Bahamas Music Academy (BMA) student Alexis Godet claimed the Nassau Music Society’s 52nd Season Violin Competition to win an Otto Violin, while Shadelle Major was the Audience Choice Award winner. Major took home a 12-month subscription to SmartPractice, plus violin gear.
Godet’s winning performance was Vivaldi, Concerto in A Minor, 1st Movement. Major performed Brahms, Sonatensatz.
Both young ladies were said to have impressed the judges and the audience with their passionate performances and their commitment to music and the violin.
Godet, an 11th grade student at St. Augustine’s College, learnt of the competition from her BMA teacher and said initially she was nervous about entering, not thinking she had enough time to prepare the pieces she needed.
“My professor, Sydney Campbell, is a professional violinist and conductor, so thankfully he knew how to prepare me for the competition. Practice was arduous, and many times I got frustrated, especially with the fast fingering in ‘En Mi Menor, Mi Menor Conga’. Through the encouragement of my parents and professor, I was able to push through and practice harder than I ever had in my life.”
For the first round of the competition, Godet said she did not have a pianist, which she said made her nervous as to whether it would affect her chance at being selected as a finalist.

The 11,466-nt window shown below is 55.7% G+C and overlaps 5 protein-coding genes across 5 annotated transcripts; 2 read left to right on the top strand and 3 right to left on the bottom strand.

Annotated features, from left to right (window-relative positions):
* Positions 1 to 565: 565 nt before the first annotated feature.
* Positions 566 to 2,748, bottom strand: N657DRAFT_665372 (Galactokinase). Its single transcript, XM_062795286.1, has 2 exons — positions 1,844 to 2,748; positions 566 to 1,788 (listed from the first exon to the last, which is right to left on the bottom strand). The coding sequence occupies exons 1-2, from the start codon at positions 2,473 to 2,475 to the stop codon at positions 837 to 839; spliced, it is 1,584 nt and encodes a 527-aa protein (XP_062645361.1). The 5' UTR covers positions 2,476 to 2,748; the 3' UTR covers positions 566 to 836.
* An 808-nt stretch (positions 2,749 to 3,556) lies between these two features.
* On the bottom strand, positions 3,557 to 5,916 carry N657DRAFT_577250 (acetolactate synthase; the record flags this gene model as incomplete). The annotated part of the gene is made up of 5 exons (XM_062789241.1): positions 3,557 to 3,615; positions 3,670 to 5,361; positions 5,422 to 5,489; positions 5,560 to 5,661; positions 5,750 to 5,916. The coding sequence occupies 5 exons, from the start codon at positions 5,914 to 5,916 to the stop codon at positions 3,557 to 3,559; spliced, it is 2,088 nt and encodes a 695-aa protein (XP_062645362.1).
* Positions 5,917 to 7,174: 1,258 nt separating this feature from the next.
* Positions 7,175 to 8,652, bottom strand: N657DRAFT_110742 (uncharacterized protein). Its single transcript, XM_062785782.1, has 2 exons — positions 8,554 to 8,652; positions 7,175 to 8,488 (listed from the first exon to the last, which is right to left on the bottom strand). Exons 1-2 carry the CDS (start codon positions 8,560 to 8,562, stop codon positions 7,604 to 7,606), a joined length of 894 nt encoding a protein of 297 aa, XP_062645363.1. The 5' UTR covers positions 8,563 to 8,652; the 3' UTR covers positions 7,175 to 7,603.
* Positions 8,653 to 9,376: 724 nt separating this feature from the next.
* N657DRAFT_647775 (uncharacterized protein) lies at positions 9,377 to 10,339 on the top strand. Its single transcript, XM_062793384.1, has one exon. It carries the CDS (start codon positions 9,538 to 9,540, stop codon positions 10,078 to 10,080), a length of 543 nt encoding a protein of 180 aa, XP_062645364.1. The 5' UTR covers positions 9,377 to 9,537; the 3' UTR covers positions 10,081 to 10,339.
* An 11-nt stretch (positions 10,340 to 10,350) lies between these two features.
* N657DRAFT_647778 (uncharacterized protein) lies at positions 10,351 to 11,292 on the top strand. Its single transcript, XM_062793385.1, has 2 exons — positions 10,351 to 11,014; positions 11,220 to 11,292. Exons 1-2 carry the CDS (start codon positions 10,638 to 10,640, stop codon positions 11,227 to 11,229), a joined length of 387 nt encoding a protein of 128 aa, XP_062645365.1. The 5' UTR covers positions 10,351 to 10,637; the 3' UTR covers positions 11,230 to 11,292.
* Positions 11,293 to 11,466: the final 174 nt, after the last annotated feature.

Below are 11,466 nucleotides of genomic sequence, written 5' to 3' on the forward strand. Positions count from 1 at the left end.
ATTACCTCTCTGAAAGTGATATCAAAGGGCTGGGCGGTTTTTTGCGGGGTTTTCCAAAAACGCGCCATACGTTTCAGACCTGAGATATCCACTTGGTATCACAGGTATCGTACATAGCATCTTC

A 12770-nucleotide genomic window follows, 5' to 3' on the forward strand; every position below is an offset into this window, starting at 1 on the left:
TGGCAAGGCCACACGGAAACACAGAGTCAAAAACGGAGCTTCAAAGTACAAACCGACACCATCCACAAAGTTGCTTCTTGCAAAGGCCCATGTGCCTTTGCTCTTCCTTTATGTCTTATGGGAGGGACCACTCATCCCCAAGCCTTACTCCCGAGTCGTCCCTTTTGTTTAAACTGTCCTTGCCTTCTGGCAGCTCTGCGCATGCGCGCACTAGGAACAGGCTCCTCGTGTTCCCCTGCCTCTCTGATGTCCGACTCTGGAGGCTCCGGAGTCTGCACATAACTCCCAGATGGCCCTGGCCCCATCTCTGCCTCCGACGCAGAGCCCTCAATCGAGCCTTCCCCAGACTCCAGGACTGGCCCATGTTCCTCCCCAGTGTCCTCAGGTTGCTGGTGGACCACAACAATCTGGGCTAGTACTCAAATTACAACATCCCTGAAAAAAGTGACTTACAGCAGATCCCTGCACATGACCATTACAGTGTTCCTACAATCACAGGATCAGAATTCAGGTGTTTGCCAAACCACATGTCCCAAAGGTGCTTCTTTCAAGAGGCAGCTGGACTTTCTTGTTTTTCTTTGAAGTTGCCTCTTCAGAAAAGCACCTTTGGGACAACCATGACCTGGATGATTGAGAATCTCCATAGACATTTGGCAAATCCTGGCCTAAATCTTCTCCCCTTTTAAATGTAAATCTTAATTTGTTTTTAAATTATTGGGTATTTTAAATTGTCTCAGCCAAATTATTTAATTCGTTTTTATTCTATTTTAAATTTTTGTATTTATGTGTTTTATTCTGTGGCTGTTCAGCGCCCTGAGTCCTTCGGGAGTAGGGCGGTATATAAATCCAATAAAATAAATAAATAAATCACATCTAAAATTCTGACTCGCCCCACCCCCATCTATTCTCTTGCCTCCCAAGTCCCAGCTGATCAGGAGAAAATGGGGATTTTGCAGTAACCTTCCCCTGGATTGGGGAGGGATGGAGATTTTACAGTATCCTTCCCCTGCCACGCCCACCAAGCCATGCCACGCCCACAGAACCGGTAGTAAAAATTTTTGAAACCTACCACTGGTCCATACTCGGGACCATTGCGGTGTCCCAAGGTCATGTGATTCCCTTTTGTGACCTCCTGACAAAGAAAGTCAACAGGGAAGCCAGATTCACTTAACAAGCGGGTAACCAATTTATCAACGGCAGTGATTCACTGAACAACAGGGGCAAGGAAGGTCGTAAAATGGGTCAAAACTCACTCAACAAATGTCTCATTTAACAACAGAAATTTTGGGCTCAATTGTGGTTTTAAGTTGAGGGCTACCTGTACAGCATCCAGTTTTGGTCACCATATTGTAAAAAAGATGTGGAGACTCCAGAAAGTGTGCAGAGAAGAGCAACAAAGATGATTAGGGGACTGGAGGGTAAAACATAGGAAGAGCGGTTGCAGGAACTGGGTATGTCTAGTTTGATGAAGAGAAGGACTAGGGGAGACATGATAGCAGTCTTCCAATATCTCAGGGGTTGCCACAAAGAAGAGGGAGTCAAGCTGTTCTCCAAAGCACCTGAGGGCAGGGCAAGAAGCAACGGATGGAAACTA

“Luckily, it did not, and I was able to move on to the second and final round. However, I hit a roadblock after the first round – my wrist, which has a long history of pain and numbness due to me playing the violin, started acting up again. Due to this, I did not practice at all over the Christmas break. When classes resumed again, I was terribly rusty and I had to put in more work than I had in the first round into practice.”
Godet said she listened to “Concerto in A Minor” by Antonio Vivaldi until she was sick of it and could sing it by memory.
“I practiced passages in the piece until my hands could remember each note … until I could practically feel my strings under my fingers, even when I was not playing. My fingers blistered badly and even now I have imprints and grooves on my fingertips. Fortunately, my hard work paid off!”
Godet said she was overjoyed when she found out she had won.
“I always doubted my abilities, so winning was the validation I needed. Not only did I prove to myself that I could do it, but I proved to my family, friends, and even people who didn’t know me that violin is something I’m extremely passionate about and dedicated to. I am thankful for the opportunity to show my skills and push myself beyond what I thought I could do. I believe it really takes a competition to bring out the best in someone, and that applies to anything. Even if you don’t believe in yourself, keep on trying and you will surpass what you thought were your limits.”